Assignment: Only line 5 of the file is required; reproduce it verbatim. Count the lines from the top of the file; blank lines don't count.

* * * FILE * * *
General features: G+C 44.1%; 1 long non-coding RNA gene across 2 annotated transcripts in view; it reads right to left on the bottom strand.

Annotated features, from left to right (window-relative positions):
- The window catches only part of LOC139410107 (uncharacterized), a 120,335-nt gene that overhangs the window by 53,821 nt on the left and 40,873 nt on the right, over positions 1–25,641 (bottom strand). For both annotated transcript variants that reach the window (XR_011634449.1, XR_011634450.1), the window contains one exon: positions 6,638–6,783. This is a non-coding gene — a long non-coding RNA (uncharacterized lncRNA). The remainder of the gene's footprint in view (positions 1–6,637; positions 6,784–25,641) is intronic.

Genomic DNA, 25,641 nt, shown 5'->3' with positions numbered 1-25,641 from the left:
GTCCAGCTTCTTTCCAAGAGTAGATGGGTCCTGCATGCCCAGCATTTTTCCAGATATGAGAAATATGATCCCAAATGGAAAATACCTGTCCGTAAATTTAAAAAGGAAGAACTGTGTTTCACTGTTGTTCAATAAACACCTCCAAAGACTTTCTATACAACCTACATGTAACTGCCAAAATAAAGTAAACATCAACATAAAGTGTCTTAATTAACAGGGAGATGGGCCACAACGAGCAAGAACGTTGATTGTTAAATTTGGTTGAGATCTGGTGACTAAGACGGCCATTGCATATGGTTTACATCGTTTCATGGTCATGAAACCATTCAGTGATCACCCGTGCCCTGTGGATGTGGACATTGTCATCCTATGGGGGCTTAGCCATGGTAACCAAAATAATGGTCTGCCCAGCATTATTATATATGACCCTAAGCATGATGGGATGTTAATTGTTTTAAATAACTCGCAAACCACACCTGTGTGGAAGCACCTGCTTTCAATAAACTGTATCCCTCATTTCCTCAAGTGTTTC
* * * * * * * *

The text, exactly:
GTCCAGCTTCTTTCCAAGAGTAGATGGGTCCTGCATGCCCAGCATTTTTCCAGATATGAGAAATATGATCCCAAATGGAAAATACCTGTCCGTAAATTTAAAAAGGAAGAACTGTGTTTCACTGTTGTTCAATAAACACCTCCAAAGACTTTCTATACAACCTACATGTAACTGCCAAAATAAAGTAAACATCAACATAAAGTGTCTTAATTAACAGGGAGATGGGCCACAACGAGCAAGAACGTTGATTGTTAAATTTGGTTGAGATCTGGTGACTAAGACGGCCATTGCATATGGTTTACATCGTTTCATGGTCATGAAACCATTCAGTGATCACCCGTGCCCTGTGGATGTGGACATTGTCATCCTATGGGGGCTTAGCCATGGTAACCAAAATAATGGTCTGCCCAGCATTATTATATATGACCCTAAGCATGATGGGATGTTAATTGTTTTAAATAACTCGCAAACCACACCTGTGTGGAAGCACCTGCTTTCAATAAACTGTATCCCTCATTTCCTCAAGTGTTTC